The scaffolding to put the solar panels up hadn't been removed yet, and hadn't quite been properly blocked. So I climbed up to the roof this morning and had a go at sweeping the five inches of snow away that was sitting on the panels, and stopping them from working. In combination with a slight thaw (2 degrees during the day) and doubtless the dark colour of the photocollector helping to warm the surface up, a lot of the snow and ice on the panels was removed. As a consequence, in some weak winter sunshine, we reached a peak power output of 134 W, and managed to harvest about 112 Wh - still hardly impressive, but a step up from the zero that had been generated in the last few days.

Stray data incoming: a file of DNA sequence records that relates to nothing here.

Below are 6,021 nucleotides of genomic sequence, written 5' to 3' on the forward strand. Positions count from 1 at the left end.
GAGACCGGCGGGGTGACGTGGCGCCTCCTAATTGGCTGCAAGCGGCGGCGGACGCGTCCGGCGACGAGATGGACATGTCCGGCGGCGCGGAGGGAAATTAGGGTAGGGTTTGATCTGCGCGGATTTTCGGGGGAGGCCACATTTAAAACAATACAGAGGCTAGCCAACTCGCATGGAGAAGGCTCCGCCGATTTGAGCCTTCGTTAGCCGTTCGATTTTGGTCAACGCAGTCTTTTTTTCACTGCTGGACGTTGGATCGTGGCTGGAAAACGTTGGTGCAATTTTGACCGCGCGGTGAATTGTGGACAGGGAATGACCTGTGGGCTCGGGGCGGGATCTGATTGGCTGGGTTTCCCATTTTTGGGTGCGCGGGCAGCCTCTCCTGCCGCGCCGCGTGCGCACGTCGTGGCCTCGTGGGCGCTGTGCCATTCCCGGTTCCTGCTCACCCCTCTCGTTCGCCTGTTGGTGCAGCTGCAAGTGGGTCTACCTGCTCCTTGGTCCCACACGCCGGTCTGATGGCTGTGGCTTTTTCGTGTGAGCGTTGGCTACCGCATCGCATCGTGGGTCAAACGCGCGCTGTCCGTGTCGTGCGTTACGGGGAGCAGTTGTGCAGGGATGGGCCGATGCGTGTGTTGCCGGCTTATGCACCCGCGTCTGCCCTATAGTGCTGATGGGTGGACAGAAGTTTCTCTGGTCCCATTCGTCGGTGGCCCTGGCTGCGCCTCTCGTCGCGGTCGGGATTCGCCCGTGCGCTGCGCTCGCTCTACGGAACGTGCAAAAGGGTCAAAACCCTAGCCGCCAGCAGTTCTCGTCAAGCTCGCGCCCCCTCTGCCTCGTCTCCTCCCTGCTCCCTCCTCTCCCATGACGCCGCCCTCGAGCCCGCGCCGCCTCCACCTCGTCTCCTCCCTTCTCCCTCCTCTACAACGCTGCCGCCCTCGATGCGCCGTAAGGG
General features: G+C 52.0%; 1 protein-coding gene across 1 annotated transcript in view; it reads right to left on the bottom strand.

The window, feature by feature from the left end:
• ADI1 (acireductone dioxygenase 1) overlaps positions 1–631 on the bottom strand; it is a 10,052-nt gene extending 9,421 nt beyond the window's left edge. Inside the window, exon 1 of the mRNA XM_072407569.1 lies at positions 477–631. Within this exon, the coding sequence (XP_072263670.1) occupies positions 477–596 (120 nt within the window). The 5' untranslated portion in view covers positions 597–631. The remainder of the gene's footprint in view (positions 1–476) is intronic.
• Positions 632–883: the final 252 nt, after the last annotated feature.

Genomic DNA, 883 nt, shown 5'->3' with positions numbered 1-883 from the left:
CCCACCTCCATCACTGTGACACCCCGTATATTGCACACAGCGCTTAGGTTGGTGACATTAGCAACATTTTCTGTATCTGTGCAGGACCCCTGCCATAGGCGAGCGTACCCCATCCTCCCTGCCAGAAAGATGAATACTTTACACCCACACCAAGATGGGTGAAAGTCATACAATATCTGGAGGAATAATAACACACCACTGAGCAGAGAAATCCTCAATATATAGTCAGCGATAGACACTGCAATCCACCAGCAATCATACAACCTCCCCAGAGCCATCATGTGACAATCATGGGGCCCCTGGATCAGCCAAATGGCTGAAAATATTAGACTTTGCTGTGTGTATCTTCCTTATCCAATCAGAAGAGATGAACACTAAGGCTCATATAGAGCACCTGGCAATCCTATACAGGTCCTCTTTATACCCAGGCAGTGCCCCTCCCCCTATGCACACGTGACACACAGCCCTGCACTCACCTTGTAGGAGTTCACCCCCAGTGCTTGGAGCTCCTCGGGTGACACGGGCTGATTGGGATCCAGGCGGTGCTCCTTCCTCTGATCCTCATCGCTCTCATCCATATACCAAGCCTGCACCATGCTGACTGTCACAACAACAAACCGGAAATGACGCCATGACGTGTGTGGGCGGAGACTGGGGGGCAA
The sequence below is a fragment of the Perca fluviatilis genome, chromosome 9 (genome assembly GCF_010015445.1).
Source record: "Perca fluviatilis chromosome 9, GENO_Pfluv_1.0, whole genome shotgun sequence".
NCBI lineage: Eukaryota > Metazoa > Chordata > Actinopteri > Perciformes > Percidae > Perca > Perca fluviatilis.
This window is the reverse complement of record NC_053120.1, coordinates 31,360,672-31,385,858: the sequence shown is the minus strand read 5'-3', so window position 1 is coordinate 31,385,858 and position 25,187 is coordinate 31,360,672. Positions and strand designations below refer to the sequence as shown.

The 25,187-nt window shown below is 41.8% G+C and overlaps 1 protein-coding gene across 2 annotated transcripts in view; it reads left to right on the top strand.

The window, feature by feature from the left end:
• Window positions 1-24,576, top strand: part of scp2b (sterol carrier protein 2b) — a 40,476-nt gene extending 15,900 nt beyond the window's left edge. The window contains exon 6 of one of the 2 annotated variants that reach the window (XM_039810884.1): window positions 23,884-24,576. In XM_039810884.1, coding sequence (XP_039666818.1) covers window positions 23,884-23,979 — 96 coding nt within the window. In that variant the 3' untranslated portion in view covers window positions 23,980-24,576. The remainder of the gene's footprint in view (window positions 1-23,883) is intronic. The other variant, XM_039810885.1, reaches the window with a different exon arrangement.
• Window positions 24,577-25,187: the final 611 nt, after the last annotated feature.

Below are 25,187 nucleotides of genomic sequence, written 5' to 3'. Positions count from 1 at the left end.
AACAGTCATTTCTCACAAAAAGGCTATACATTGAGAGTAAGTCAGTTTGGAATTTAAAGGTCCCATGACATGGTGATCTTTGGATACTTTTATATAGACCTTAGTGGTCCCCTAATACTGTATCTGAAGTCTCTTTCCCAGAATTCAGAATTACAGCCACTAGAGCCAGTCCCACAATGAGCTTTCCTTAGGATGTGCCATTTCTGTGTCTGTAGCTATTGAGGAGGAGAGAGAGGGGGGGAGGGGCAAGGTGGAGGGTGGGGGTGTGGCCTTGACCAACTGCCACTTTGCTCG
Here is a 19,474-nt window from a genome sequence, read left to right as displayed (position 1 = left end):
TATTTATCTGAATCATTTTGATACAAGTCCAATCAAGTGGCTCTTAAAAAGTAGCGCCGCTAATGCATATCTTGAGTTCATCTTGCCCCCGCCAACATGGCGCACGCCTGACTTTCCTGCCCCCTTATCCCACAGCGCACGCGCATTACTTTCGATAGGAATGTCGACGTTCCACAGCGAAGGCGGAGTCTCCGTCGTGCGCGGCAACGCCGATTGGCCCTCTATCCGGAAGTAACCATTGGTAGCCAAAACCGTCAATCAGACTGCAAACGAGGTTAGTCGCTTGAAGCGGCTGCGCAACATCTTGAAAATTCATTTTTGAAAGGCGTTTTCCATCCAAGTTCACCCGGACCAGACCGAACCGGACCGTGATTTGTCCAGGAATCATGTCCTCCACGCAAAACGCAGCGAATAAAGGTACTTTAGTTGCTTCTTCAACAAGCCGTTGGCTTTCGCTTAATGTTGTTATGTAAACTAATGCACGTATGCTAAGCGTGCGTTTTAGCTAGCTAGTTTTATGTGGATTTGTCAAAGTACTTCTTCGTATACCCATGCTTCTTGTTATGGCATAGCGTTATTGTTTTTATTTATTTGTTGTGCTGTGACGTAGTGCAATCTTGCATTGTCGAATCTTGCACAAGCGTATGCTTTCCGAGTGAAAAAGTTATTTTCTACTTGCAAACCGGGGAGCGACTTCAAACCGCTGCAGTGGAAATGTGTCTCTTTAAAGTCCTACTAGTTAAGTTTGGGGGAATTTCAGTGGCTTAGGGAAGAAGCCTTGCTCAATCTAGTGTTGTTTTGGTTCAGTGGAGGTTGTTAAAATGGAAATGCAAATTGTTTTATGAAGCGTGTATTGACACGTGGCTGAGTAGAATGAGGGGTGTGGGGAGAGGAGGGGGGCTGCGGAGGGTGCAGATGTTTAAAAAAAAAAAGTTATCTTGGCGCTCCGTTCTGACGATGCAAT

Some more technical details about the installation. It uses 10 x 230Wp Schott panels - it is thus a 2.3 kWp (kilowatt peak) system - and a StecaGrid 2010+ inverter. The efficiency of the inverter is pretty high - even at a 5% load, it is nearly 80% efficient; its published efficiency is given as 93.3%, which is the efficiency it achieves at 30% of its nominal power, 2000W.
Rayotec give a written quotation of the expected performance of the system. They estimate (based on a mathematical model) that the irradiation of the PV array over the course of a year will be about 16,400 kWh, and the amount of power generated will be around 10% of this, 1,683 kWh. This equates to about 729 kWh/kWp.